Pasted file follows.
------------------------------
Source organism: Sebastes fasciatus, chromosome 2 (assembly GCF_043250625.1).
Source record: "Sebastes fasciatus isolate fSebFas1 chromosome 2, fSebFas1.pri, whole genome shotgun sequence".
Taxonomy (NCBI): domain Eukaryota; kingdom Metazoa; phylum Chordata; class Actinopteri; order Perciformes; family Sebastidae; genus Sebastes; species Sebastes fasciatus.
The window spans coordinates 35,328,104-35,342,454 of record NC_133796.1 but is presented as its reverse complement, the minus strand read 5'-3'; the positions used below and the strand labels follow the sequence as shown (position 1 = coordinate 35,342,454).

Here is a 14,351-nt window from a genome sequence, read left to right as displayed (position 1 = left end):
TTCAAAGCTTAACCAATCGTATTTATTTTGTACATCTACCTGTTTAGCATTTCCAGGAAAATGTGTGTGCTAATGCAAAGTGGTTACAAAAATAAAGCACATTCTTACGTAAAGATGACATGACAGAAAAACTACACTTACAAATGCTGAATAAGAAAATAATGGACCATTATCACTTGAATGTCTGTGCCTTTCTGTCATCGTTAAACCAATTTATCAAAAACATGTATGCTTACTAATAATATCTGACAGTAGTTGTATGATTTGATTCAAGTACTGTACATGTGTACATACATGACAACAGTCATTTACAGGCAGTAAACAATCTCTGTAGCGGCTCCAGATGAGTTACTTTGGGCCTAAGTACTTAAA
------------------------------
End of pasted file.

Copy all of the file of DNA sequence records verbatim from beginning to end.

Source organism: Sebastes fasciatus, chromosome 2 (assembly GCF_043250625.1).
Source record: "Sebastes fasciatus isolate fSebFas1 chromosome 2, fSebFas1.pri, whole genome shotgun sequence".
Taxonomy (NCBI): domain Eukaryota; kingdom Metazoa; phylum Chordata; class Actinopteri; order Perciformes; family Sebastidae; genus Sebastes; species Sebastes fasciatus.
The window spans coordinates 35,328,104-35,342,454 of record NC_133796.1 but is presented as its reverse complement, the minus strand read 5'-3'; the positions used below and the strand labels follow the sequence as shown (position 1 = coordinate 35,342,454).

Here is a 14,351-nt window from a genome sequence, read left to right as displayed (position 1 = left end):
TTCAAAGCTTAACCAATCGTATTTATTTTGTACATCTACCTGTTTAGCATTTCCAGGAAAATGTGTGTGCTAATGCAAAGTGGTTACAAAAATAAAGCACATTCTTACGTAAAGATGACATGACAGAAAAACTACACTTACAAATGCTGAATAAGAAAATAATGGACCATTATCACTTGAATGTCTGTGCCTTTCTGTCATCGTTAAACCAATTTATCAAAAACATGTATGCTTACTAATAATATCTGACAGTAGTTGTATGATTTGATTCAAGTACTGTACATGTGTACATACATGACAACAGTCATTTACAGGCAGTAAACAATCTCTGTAGCGGCTCCAGATGAGTTACTTTGGGCCTAAGTACTTAAA